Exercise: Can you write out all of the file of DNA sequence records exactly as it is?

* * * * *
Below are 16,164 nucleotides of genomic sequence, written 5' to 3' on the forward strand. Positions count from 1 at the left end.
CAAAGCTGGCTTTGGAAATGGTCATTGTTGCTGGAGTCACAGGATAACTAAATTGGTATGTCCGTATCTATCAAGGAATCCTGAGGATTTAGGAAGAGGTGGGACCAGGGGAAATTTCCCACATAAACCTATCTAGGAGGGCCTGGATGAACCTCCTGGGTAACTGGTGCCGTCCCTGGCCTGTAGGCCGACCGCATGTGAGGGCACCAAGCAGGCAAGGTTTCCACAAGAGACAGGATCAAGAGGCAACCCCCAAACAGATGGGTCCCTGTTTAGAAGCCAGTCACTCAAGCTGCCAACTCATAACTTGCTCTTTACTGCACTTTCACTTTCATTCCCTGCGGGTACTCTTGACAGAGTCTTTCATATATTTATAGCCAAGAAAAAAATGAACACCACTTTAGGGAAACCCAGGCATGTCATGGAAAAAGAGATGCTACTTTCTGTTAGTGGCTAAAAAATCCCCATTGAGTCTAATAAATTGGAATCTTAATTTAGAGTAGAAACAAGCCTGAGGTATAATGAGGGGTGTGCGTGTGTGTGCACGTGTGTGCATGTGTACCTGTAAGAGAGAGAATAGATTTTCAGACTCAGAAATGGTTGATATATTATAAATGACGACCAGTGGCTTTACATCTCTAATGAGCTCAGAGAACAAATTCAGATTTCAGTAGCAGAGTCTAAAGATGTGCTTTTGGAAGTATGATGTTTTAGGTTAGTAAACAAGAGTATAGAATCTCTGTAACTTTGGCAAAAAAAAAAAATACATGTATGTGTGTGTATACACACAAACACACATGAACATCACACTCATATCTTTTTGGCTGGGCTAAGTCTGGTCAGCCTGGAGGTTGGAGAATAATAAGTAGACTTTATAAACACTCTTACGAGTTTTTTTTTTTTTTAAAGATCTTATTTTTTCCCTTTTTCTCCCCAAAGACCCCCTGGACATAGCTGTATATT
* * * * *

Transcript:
Below are 16,164 nucleotides of genomic sequence, written 5' to 3' on the forward strand. Positions count from 1 at the left end.
CAAAGCTGGCTTTGGAAATGGTCATTGTTGCTGGAGTCACAGGATAACTAAATTGGTATGTCCGTATCTATCAAGGAATCCTGAGGATTTAGGAAGAGGTGGGACCAGGGGAAATTTCCCACATAAACCTATCTAGGAGGGCCTGGATGAACCTCCTGGGTAACTGGTGCCGTCCCTGGCCTGTAGGCCGACCGCATGTGAGGGCACCAAGCAGGCAAGGTTTCCACAAGAGACAGGATCAAGAGGCAACCCCCAAACAGATGGGTCCCTGTTTAGAAGCCAGTCACTCAAGCTGCCAACTCATAACTTGCTCTTTACTGCACTTTCACTTTCATTCCCTGCGGGTACTCTTGACAGAGTCTTTCATATATTTATAGCCAAGAAAAAAATGAACACCACTTTAGGGAAACCCAGGCATGTCATGGAAAAAGAGATGCTACTTTCTGTTAGTGGCTAAAAAATCCCCATTGAGTCTAATAAATTGGAATCTTAATTTAGAGTAGAAACAAGCCTGAGGTATAATGAGGGGTGTGCGTGTGTGTGCACGTGTGTGCATGTGTACCTGTAAGAGAGAGAATAGATTTTCAGACTCAGAAATGGTTGATATATTATAAATGACGACCAGTGGCTTTACATCTCTAATGAGCTCAGAGAACAAATTCAGATTTCAGTAGCAGAGTCTAAAGATGTGCTTTTGGAAGTATGATGTTTTAGGTTAGTAAACAAGAGTATAGAATCTCTGTAACTTTGGCAAAAAAAAAAAATACATGTATGTGTGTGTATACACACAAACACACATGAACATCACACTCATATCTTTTTGGCTGGGCTAAGTCTGGTCAGCCTGGAGGTTGGAGAATAATAAGTAGACTTTATAAACACTCTTACGAGTTTTTTTTTTTTTTAAAGATCTTATTTTTTCCCTTTTTCTCCCCAAAGACCCCCTGGACATAGCTGTATATT